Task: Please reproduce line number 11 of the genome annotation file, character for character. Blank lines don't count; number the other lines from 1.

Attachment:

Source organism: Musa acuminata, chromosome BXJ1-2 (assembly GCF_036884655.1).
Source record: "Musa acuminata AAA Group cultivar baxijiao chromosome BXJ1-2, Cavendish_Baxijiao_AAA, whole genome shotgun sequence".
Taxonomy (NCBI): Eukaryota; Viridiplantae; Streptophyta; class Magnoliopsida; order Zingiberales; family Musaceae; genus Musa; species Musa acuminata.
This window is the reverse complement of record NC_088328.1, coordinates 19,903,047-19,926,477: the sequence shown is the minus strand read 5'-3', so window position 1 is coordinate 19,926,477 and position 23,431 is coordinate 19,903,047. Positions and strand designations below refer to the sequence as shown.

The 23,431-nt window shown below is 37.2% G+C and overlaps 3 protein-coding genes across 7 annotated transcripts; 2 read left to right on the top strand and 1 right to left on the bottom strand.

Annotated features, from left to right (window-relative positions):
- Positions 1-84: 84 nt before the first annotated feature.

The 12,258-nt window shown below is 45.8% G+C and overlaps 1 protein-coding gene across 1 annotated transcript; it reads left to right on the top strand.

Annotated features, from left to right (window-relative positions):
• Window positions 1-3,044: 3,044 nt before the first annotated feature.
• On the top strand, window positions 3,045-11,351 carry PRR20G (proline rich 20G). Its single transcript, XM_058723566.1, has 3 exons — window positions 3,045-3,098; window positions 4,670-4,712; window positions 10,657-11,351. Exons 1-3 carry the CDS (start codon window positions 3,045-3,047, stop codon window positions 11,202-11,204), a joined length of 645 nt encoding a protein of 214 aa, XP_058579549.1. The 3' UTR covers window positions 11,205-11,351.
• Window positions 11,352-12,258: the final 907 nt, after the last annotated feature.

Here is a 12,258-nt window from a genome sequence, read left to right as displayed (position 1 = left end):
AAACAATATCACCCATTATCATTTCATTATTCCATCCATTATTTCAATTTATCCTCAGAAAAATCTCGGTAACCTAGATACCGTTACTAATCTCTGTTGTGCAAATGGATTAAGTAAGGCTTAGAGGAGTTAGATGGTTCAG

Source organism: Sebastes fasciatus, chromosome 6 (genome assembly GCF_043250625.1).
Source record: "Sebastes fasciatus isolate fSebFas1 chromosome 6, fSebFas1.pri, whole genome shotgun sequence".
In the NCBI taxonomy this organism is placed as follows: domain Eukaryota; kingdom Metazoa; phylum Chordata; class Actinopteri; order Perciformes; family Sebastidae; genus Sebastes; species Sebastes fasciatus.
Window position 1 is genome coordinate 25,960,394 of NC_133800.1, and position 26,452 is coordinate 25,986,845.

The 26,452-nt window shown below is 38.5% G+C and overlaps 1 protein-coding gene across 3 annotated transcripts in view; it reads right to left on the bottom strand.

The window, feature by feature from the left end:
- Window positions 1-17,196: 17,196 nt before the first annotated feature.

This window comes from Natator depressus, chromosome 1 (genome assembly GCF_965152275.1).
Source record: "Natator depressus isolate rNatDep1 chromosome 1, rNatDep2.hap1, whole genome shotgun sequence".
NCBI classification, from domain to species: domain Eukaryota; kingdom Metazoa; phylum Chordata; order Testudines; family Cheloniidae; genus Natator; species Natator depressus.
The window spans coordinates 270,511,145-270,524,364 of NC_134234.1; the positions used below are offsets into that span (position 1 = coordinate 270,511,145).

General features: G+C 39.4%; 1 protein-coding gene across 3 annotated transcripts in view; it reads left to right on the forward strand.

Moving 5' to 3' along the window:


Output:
• On the top strand, window positions 3,045-11,351 carry PRR20G (proline rich 20G). Its single transcript, XM_058723566.1, has 3 exons — window positions 3,045-3,098; window positions 4,670-4,712; window positions 10,657-11,351. Exons 1-3 carry the CDS (start codon window positions 3,045-3,047, stop codon window positions 11,202-11,204), a joined length of 645 nt encoding a protein of 214 aa, XP_058579549.1. The 3' UTR covers window positions 11,205-11,351.